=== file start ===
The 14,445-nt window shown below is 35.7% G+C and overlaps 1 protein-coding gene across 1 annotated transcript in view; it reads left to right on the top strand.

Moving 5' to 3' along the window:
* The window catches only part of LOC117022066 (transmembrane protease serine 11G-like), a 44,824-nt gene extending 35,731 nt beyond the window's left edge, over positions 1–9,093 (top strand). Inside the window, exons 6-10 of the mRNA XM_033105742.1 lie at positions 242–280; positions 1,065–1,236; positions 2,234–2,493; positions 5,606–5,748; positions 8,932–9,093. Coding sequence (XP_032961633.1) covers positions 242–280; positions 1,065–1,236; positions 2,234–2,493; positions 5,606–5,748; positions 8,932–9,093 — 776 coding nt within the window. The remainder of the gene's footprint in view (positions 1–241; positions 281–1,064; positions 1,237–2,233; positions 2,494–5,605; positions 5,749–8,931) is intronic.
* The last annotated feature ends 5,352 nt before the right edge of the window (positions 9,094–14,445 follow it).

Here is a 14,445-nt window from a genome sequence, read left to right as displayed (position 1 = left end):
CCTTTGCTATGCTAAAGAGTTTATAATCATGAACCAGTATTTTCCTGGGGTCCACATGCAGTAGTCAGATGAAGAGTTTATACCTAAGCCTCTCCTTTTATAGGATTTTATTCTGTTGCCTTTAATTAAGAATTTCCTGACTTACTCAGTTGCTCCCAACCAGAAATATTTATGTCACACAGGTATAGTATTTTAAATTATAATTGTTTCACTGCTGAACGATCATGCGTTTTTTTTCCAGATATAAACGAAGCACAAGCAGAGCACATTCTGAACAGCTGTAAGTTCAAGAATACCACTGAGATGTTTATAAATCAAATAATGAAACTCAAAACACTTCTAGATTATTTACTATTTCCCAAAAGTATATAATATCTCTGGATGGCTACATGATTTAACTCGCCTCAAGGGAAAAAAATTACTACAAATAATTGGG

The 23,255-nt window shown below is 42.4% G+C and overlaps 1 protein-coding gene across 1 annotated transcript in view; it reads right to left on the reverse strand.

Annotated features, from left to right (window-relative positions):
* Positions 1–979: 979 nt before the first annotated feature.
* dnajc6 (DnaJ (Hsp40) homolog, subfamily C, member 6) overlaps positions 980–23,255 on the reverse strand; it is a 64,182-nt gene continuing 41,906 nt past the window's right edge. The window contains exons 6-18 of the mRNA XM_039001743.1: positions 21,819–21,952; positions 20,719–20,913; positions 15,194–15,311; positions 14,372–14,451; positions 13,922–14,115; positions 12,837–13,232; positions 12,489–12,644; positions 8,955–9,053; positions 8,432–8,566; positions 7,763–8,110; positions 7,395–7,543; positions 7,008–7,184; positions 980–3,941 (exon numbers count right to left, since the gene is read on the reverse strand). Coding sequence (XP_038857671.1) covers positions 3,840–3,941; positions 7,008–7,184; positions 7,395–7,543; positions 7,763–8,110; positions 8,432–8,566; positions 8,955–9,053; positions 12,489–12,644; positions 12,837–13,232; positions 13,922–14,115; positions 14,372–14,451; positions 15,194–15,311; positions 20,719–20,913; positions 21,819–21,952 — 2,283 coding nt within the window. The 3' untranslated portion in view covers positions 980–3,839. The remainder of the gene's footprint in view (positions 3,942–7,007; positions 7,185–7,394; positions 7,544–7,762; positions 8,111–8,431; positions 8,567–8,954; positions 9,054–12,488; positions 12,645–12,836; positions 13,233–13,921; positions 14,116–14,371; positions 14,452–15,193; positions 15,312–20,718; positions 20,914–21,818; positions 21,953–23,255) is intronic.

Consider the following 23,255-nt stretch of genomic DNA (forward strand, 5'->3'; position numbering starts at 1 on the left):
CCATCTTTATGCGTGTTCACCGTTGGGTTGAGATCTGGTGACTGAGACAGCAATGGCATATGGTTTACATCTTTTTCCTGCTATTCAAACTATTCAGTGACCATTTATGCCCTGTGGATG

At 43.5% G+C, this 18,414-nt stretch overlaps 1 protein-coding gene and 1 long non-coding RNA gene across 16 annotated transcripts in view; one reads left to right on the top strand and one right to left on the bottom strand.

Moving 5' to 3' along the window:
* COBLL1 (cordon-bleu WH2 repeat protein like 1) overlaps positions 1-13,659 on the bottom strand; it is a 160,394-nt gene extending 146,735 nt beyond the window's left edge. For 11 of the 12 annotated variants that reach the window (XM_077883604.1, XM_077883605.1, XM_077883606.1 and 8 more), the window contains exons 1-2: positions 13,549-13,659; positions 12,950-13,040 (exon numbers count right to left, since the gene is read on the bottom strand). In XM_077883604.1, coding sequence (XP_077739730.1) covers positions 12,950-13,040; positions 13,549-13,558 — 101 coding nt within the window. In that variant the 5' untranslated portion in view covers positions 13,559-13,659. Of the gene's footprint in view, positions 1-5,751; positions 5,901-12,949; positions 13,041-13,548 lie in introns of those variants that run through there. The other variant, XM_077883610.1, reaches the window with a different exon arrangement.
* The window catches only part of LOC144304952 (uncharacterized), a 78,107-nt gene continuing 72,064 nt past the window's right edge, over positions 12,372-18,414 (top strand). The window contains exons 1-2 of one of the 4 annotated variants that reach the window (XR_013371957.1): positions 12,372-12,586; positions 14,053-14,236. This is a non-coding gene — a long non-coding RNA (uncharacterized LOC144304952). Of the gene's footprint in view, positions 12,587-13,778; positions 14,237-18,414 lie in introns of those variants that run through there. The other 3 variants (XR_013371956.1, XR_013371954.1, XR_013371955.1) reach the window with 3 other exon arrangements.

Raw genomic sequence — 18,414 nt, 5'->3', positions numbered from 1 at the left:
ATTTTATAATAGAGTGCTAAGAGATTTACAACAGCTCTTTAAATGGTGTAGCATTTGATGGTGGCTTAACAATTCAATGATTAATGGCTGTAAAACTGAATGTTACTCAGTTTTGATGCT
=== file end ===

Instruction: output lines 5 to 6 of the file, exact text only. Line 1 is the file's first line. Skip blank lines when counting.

Here is a 14,445-nt window from a genome sequence, read left to right as displayed (position 1 = left end):
CCTTTGCTATGCTAAAGAGTTTATAATCATGAACCAGTATTTTCCTGGGGTCCACATGCAGTAGTCAGATGAAGAGTTTATACCTAAGCCTCTCCTTTTATAGGATTTTATTCTGTTGCCTTTAATTAAGAATTTCCTGACTTACTCAGTTGCTCCCAACCAGAAATATTTATGTCACACAGGTATAGTATTTTAAATTATAATTGTTTCACTGCTGAACGATCATGCGTTTTTTTTCCAGATATAAACGAAGCACAAGCAGAGCACATTCTGAACAGCTGTAAGTTCAAGAATACCACTGAGATGTTTATAAATCAAATAATGAAACTCAAAACACTTCTAGATTATTTACTATTTCCCAAAAGTATATAATATCTCTGGATGGCTACATGATTTAACTCGCCTCAAGGGAAAAAAATTACTACAAATAATTGGG